A little later on in our conversation, we got into the benefits of lithium-sulfur batteries a bit more. “One of the great things about lithium-sulfur is it’s super lightweight,” Celina emphasized. “So, you can take a look at doubling the energy densities of a battery with lithium-sulfur compared to conventional lithium-ion. The volumetric energy density, mmm, not as good as nickel, but we believe we can make it better than LFP. So, you’re talking about energy densities that are way beyond LFP and volumetrically about the same. That’s amazing.

“And when you talk about the Tesla Semi, lithium-sulfur is probably going to get its first large-scale implementation in heavy equipment and trucks. Anything that’s big, where curb weight matters, lithium-sulfur’s going to be amazing for that. … And then, because the price of sulfur is so low compared to nickel, I expect that this is going to be the battery that’s going to be the budget option — for the regular car.” She’s referring specifically to something that’s a “much more budget car” than a Tesla Model 3, like the much discussed “$25,000” Tesla that’s supposed to be coming or even cheaper EVs.

One more highlight I’ll pull out from the interview comes from the end of the podcast. I asked Celina what actually hooked her about lithium-sulfur batteries and got her to switch to a focus on them. She responded, “The CEO of Lyten got me to come out and talk to him and have dinner, and he’s talking to me about these crazy energy densities that he can achieve and what costs he thinks he can achieve, and I’m thinking, ‘God, the guy is nuts, no one can do this,’ and then I started looking [into] this chemistry and I’m like, ‘Wait, maybe you can do this.'”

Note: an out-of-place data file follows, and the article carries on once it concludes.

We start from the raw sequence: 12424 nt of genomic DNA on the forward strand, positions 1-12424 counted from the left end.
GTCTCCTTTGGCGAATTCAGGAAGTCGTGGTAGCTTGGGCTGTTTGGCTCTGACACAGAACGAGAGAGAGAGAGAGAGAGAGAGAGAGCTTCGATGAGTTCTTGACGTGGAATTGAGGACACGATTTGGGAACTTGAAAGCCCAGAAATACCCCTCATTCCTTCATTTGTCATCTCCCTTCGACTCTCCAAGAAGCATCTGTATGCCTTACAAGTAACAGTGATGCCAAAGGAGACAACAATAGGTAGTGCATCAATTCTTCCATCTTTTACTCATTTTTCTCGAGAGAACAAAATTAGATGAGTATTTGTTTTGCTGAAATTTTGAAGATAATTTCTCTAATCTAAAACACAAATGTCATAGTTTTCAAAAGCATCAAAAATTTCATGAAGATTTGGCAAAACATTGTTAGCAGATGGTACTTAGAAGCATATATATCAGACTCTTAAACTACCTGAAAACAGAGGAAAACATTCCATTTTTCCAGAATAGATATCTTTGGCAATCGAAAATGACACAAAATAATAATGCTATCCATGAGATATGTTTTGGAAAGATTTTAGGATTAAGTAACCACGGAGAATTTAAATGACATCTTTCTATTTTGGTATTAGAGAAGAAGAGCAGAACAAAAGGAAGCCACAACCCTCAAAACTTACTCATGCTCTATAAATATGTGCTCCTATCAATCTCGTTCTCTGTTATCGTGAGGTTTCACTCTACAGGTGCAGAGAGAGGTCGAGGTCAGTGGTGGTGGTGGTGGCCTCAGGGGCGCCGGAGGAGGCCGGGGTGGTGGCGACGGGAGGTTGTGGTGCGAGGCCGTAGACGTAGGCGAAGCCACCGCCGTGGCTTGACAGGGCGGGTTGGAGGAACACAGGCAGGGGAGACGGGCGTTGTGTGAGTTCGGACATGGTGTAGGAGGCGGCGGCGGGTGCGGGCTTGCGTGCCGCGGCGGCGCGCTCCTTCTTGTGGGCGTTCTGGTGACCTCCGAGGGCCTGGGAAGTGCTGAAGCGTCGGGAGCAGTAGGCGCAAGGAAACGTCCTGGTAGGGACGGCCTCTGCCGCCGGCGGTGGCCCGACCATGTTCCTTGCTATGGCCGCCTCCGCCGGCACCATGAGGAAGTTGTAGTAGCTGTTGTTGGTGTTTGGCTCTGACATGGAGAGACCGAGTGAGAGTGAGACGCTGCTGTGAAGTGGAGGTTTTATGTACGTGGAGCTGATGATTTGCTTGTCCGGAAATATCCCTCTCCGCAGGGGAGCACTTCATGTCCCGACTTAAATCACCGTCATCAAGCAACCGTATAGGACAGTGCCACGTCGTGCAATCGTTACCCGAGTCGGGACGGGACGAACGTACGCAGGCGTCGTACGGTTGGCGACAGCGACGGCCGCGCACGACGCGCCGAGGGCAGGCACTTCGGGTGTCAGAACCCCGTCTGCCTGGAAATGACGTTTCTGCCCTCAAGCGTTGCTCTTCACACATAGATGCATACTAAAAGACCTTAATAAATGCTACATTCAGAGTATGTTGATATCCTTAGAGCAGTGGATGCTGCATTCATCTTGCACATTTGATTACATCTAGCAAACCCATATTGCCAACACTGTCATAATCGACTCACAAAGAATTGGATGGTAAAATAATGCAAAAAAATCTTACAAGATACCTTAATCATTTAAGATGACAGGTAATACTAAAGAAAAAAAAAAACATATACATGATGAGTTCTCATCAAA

For more on battery chemistries, battery mineral supply, battery applications, and lithium-sulfur battery benefits, listen to the full podcast. You can also visit the Lyten website. Celina also gave her perspective on forecasts for the lithium-sulfur battery market in coming years and on where lithium-sulfur battery development fits relative to the historical development of other types of batteries.

You can find our CleanTech Talk podcast on  Spotify, Apple Podcasts / iTunes, Google Podcasts, BreakerOvercastPocketPodbeanRadio PublicSoundCloud, or Stitcher.

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Zach is tryin' to help society help itself one word at a time. He spends most of his time here on CleanTechnica as its director, chief editor, and CEO. Zach is recognized globally as an electric vehicle, solar energy, and energy storage expert. He has presented about cleantech at conferences in India, the UAE, Ukraine, Poland, Germany, the Netherlands, the USA, Canada, and Curaçao. Zach has long-term investments in Tesla [TSLA], NIO [NIO], Xpeng [XPEV], Ford [F], ChargePoint [CHPT], Amazon [AMZN], Piedmont Lithium [PLL], Lithium Americas [LAC], Albemarle Corporation [ALB], Nouveau Monde Graphite [NMGRF], Talon Metals [TLOFF], Arclight Clean Transition Corp [ACTC], and Starbucks [SBUX]. But he does not offer (explicitly or implicitly) investment advice of any sort.